In a blog post singing the praises of the municipal network in Chattanooga, TN, Wheeler makes the case that solid internet access is a driver of economic growth and job creation, no matter who provides it.
“The network,” Wheeler points out, “was partly built out of necessity.” Private companies weren’t responding to the city’s needs — a familiar story. As Wheeler put it, “Local phone and cable companies chose to delay improvements in broadband service to the Chattanooga area market. Without faster networks,” he added, “Chattanooga residents were at risk of finding themselves on the wrong side of the digital divide, bypassed by the opportunities high-speed connectivity enables.”
So Chattanooga invested in its own high-speed gigabit network, attracting businesses that rely on reliable high-speed internet connections in order to do their work. Business wins, residents win, the economy wins; everyone wins. Except cable companies, who really hate publicly-owned broadband networks because they don’t make money from them.
Tennessee is one of twenty states that, thanks to intervention from cable companies, has turned around and made expanding or introducing municipal broadband illegal right after someone successfully did it. Utah, Kansas, North Carolina, and more than a dozen other states have pulled the same stunt.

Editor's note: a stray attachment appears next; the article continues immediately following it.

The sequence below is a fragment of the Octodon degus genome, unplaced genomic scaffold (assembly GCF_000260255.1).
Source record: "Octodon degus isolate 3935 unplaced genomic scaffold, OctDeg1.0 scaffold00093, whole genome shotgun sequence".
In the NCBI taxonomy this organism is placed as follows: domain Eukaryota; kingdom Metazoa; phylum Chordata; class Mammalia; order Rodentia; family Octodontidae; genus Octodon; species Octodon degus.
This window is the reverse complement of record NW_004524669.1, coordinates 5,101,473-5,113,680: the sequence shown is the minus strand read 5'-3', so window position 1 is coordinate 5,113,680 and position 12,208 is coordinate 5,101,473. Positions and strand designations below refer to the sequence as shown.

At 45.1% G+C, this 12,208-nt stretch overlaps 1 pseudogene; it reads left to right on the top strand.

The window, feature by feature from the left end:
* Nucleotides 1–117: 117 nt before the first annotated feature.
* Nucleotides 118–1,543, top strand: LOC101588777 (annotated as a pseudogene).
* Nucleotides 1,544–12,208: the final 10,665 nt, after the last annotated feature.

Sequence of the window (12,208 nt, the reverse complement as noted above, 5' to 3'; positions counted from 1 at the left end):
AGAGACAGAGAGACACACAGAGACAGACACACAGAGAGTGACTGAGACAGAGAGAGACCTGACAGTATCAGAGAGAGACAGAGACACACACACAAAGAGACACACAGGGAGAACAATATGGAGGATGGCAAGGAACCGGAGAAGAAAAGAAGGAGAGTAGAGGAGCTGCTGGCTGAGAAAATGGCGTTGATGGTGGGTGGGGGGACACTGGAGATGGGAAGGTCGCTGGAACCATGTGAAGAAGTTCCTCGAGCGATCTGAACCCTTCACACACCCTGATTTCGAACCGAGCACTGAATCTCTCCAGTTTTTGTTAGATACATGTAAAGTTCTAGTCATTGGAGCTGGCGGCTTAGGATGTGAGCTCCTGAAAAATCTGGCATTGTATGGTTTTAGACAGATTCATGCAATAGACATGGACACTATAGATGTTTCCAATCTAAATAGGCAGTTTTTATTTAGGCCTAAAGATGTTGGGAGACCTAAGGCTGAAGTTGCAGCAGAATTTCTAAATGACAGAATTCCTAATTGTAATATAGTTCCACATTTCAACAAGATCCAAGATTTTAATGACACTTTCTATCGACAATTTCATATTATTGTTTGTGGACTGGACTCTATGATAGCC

Wheeler, apparently, has had enough of that. He says outright:
I believe that it is in the best interests of consumers and competition that the FCC exercises its power to preempt state laws that ban or restrict competition from community broadband. Given the opportunity, we will do so.
Wheeler adds what we see proven true time and time again: competition is good for consumers, and when a marketplace is actually competitive, and not a monopoly, consumers see better services at lower prices.
But although Wheeler’s post strongly indicates that he believes the FCC has the authority to override these state laws preventing competition, certain legislators disagree — and are likely to be as obstructionist as possible should the FCC, a regulatory agency, actually attempt to regulate anything.
GigaOm points to a letter (PDF) signed by 11 Senate Republicans. Among them, the 11 senators represent Nebraska, Wisconsin, Wyoming, Florida, Texas, Oklahoma, Tennessee, South Carolina, and Kansas — over half of which have enacted or tried to enact laws restricting municipal broadband expansion.
The letter, a purely political gesture, takes a concern-troll approach, implying that if the FCC overrules laws prohibiting municipal broadband, that somehow states will become compelled to implement municipal broadband, which would be a violation of states’ rights.
“The insinuation that the Federal Communications Commission will force taxpayer funded competition against private broadband providers — against the wishes of the states — is deeply troubling,” the senators write. And it might be… so the senators should be relieved that it doesn’t seem to be at all what Wheeler is proposing.
The senators also appeal to the bottom line, concluding that “the last thing the Commission should do in these trying financial times” is interfere with states’ public broadband laws.
But the real question about the bottom line is: who benefits when private companies like Comcast and Time Warner Cable have monopolies on providing broadband service? Because it’s not consumers and, as Wheeler points out, it’s not local business, either. Only the existing companies — and those to whom they provide campaign donations — benefit from the status quo.